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One fray at a time

Roddy Doyle's protagonist, recovering from abuse and addiction, takes on the small battles of daily life

Paula Spencer
By Roddy Doyle
Viking, 281 pp., $24.95

Ever since the international success of two early novels, "The Commitments" and "Paddy Clarke Ha Ha Ha," Irish writer Roddy Doyle has been celebrated as a contemporary master of the funny and profane. But it was his brutally acute 1996 novel, "The Woman Who Walked Into Doors," that testified to Doyle's abilities as a minimalist observer of life's treacheries. In capturing the interior anguish and resolve of a battered woman with a drinking problem, the novel was a triumph of voice -- a first-person cri de coeur that gave us a soliloquy of dirty nappies, empty bottles, and reasons not to go on. Paula Spencer, with her broken body and her broken heart, was an anti-Molly Bloom. And Doyle's sympathetic portrait was made all the more wrenching by his understated prose. "No hope to give them," Paula thinks about her four children. "They saw him throw me across the kitchen." By the end of the novel, you could feel the chill on your own neck when he reached for her.

So now there is "Paula Spencer," even the title of her namesake novel suggesting that there will be something to celebrate, something that endured. She is 47 now, a few months sober, and half out of her mind with longing for the drink that helped her forget. It's a little more than a decade since her husband shot and killed a kidnap victim, and was in turn killed by the Guard, events chronicled in Paula's previous novel. These days she's cleaning houses and apartment buildings, trying to make the paychecks last long enough to fill the fridge, or at least buy milk and cornflakes. The children are all but grown, but because this is a family still reeling, however silently, under the legacies of violence and booze, their ages matter less than their memories. Or lack of them, as Leanne, the daughter in the most trouble, tells Paula.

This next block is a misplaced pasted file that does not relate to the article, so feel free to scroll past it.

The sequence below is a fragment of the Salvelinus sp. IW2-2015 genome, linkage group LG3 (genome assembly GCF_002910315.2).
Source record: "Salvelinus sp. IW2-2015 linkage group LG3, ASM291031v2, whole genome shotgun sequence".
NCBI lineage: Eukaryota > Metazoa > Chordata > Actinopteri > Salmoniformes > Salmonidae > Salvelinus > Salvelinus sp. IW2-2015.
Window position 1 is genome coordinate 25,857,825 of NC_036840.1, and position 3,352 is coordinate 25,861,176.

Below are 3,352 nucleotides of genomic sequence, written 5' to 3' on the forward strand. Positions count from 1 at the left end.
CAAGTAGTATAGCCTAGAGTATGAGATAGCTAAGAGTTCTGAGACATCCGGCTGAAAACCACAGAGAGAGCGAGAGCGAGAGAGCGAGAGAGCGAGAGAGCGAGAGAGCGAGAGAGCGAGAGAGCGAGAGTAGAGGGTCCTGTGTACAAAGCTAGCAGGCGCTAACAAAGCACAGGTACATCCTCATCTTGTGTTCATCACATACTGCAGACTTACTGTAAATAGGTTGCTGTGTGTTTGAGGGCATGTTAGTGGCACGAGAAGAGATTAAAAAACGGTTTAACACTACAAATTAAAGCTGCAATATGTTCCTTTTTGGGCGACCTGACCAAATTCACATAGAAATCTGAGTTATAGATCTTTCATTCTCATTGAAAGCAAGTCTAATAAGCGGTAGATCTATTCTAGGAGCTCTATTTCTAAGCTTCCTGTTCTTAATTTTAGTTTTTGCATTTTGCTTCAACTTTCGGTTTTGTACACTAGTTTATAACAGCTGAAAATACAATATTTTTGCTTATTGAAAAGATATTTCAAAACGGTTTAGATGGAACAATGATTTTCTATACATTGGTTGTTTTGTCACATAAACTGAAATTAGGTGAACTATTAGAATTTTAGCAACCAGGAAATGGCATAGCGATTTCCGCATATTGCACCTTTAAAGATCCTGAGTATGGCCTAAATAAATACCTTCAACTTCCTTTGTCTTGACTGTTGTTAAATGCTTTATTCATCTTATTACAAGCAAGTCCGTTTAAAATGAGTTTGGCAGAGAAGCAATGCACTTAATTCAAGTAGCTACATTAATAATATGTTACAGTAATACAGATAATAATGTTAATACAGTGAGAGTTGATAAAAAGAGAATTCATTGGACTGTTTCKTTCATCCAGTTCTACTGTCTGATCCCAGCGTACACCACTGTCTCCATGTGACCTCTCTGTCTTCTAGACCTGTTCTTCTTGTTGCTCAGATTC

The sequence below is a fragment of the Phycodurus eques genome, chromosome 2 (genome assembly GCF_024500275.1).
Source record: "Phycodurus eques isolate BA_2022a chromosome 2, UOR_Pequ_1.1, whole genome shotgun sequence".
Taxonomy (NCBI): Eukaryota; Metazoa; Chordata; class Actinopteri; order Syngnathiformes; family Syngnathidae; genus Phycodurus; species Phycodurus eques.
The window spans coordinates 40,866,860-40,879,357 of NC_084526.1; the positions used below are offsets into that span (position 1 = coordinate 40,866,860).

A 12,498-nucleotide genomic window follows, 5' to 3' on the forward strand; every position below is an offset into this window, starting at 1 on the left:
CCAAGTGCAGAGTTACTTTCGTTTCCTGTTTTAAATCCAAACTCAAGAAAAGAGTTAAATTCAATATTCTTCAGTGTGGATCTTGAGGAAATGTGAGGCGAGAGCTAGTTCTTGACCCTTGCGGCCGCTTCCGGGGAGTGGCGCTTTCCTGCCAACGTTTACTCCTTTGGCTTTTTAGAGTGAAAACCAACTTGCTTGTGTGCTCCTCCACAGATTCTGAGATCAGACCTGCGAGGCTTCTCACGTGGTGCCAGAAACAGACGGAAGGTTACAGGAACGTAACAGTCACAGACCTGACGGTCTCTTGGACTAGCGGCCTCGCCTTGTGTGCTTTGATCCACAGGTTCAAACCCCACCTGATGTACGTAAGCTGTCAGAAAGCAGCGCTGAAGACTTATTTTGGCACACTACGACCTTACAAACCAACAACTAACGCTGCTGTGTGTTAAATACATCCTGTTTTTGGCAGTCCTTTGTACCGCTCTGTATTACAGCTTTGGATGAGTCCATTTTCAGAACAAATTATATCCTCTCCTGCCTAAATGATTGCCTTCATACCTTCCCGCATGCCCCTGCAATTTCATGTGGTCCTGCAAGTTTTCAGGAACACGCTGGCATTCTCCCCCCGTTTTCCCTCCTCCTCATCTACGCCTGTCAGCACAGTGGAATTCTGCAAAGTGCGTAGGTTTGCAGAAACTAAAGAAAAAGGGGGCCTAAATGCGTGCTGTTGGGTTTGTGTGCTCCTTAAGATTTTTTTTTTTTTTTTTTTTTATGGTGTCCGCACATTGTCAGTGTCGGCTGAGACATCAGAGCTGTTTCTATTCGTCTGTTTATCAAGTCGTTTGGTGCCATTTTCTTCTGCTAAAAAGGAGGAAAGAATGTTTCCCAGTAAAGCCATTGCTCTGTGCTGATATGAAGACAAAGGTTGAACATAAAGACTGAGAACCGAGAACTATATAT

" 'But thinking back,' " Paula asks her, the statement a question. " 'About your daddy.'

" ' I don't.'

" 'At all?'

" 'No.' "

Such forced amnesia hasn't helped much. Leanne, now 22, lives at home with Jack, her 15-year-old brother, and their mother; the young woman has her own drinking problem, and on bad nights has a touch of the abuser; Jack treads silently through the house and his life trying to avoid anything much beyond his own breath. What Paula has -- what she has resurrected -- is honesty: "That's what she owns now."

That and a suitcase full of ache and regret, only partly eased by doing the right thing, in tiny increments, on the days she is able. She makes the soup, visits the sisters, climbs the stairs to another back-breaking job, tries to throw out Leanne's empties without licking the glass. It is a dour life but a noble one, at least if good intentions can outweigh the past. Every day it's there to remind Paula, her body "a map of his abuse," her thoughts a mix of guilt and fear and just a piece of relief.